November 30, 2011

Can Empathy in Patient Care Be Taught?

By Niki S. Mehdizadegan, Pharm.D., PGY1 Pharmacy Resident, Union Memorial Hospital 

I entered a patient’s room in the Anticoagulation Clinic.  A middle-aged lady wearing a colorful scarf was sitting quietly in her wheelchair. “Hello Miss. M! How are you doing today?” I said with a smile.  She remained quiet and barely raised her head. In the three seconds between saying hello to her and pulling the chair to sit in front of her I thought to myself: “Oh, she is so friendly! (sarcasm). Let’s see how this goes.” 

We often form our opinion of individuals in the first few minutes of meeting them.  Malcolm Gladwell, the author of the book Blink defines our ability to make a decision or form an opinion within a limited period of time of facing a situation as “thin-slicing.” 1  He explains that although in most instances having a limited amount of information can be sufficient in decision making, sometimes our unconscious prejudice and stereotypes can bias that decision. 

In a society with significant cultural and socioeconomic differences, it is inevitable that  as healthcare professionals we will interact with a diverse group of patients whose behavior, expectations, and lifestyles are vastly different from ours. The question is: can we teach health care professionals to be empathetic towards patients in spite of these differences? Empathy has been defined as the “ability to behave in a caring manner toward a patient while demonstrating to the patient that his feelings are understood.”2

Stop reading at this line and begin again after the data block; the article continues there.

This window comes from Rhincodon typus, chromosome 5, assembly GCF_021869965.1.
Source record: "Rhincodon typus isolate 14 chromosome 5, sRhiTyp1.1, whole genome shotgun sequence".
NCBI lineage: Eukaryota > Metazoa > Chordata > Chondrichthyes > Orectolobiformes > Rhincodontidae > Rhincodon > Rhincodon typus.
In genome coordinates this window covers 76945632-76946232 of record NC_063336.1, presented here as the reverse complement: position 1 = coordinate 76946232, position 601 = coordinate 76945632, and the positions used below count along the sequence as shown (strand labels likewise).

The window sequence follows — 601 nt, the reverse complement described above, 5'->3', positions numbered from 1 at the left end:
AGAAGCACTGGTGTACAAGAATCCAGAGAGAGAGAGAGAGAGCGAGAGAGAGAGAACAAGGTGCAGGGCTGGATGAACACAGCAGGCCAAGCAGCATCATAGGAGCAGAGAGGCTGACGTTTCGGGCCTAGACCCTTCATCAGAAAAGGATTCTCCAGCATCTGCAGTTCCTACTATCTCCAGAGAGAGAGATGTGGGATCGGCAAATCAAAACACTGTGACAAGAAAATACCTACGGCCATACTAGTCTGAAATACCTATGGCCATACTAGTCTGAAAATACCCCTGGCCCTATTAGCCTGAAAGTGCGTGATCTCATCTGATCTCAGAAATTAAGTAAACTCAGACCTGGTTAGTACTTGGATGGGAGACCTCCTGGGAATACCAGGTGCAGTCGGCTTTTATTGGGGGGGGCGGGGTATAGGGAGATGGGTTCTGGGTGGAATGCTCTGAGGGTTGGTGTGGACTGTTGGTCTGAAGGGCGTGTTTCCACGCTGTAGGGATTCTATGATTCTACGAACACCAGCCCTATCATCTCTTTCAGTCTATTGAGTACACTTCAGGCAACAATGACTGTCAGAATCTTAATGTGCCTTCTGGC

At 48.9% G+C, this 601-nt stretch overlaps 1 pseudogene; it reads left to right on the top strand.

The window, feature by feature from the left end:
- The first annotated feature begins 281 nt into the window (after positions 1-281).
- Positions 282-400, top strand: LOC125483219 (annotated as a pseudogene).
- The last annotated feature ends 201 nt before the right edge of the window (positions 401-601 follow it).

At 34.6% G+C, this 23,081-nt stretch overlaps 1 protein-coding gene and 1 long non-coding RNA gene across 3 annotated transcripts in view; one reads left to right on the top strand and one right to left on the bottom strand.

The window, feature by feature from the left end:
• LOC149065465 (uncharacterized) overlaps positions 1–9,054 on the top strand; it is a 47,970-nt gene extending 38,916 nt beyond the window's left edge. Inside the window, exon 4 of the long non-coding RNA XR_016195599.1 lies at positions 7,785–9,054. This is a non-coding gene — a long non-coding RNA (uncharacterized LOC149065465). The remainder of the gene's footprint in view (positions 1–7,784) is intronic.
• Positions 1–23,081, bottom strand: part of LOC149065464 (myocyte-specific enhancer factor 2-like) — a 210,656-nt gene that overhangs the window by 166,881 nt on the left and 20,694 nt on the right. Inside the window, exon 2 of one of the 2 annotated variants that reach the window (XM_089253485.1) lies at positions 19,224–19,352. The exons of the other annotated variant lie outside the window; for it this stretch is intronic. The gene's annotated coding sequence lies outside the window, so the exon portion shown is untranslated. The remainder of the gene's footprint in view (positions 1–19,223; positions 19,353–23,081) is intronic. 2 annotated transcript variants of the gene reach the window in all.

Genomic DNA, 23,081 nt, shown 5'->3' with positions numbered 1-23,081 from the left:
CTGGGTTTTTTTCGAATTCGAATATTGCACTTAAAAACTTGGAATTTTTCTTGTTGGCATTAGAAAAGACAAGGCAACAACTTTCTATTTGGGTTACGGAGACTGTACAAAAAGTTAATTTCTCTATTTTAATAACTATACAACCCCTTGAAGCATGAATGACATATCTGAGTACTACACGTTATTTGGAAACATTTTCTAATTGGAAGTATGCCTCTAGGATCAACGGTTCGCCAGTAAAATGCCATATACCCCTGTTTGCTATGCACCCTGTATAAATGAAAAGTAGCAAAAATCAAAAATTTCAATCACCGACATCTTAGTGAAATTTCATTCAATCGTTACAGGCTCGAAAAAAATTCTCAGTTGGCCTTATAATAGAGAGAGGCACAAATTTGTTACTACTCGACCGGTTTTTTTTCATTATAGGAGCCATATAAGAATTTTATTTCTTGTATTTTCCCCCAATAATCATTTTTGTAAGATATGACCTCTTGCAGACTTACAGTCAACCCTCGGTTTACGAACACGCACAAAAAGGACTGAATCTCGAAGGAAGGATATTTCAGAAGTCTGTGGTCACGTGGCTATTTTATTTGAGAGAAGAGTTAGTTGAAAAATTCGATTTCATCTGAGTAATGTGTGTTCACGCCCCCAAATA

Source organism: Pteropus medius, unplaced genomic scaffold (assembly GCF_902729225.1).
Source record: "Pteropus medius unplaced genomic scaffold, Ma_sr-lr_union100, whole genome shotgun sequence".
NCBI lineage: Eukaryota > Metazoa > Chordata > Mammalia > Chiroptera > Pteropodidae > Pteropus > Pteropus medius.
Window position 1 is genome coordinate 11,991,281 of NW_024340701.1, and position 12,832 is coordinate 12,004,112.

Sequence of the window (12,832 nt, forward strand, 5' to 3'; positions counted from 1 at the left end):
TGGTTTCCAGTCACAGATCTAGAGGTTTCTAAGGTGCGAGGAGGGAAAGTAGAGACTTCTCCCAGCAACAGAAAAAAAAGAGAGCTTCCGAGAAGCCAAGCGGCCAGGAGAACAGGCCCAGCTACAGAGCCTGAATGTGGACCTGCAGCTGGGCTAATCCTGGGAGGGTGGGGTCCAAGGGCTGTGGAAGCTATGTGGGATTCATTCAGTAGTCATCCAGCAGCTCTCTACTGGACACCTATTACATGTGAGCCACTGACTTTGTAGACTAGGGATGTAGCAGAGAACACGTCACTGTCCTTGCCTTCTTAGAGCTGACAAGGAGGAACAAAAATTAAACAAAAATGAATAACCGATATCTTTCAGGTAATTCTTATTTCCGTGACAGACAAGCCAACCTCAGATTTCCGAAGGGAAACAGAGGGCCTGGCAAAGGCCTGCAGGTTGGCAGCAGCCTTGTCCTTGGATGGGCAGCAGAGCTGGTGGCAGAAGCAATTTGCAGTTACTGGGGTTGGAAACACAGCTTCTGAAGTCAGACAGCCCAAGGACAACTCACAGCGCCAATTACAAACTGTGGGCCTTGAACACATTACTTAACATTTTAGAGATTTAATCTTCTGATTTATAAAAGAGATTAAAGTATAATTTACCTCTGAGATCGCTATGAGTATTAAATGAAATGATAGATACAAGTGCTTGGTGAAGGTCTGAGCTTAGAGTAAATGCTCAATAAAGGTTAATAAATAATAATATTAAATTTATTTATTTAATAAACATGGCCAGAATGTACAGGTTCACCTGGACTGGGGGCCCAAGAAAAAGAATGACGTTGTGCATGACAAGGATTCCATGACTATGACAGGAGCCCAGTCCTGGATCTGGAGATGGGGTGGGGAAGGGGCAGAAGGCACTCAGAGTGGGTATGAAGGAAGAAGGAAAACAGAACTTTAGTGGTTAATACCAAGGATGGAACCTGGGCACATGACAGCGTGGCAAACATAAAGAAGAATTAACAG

In one study that was a joint collaboration between two schools of pharmacy, the authors employed Patient Empathy Modeling (PEM) pedagogy to teach pharmacy students  empathy towards underserved patients.3  The students were enrolled at two schools of pharmacy located at a rural and an urban site in the United States (Purdue University School of Pharmacy and University of Connecticut School of Pharmacy).  Students were given a patient scenario simulating the life of a patient with multiple chronic illnesses who was coping with a socioeconomic, cultural, or communication barrier. The student then had to live the life of that patient for ten days.  For example, one student role-played “Jamie Illiterate” - a patient who had multiple chronic illnesses, had financial problems, and had a learning disability that prevented her from learning how to read. The student was given prescription vials labeled in unintelligible texts. Assignments during the 10 days included: (1) having a one-time counseling session with a pharmacist (role-played by another pharmacy student) which simulated the challenges a patient might encounter, (2) setting up pillboxes or other reminder systems to take medications (vials containing placebos were provided), (3) observing the surroundings and attempting to read signs and other everyday objects for half an hour each day and recording feelings in a journal, (4) preparing a list of resources for illiterate patients in the area where the student lived, and (5) developing a medication brochure for illiterate patients.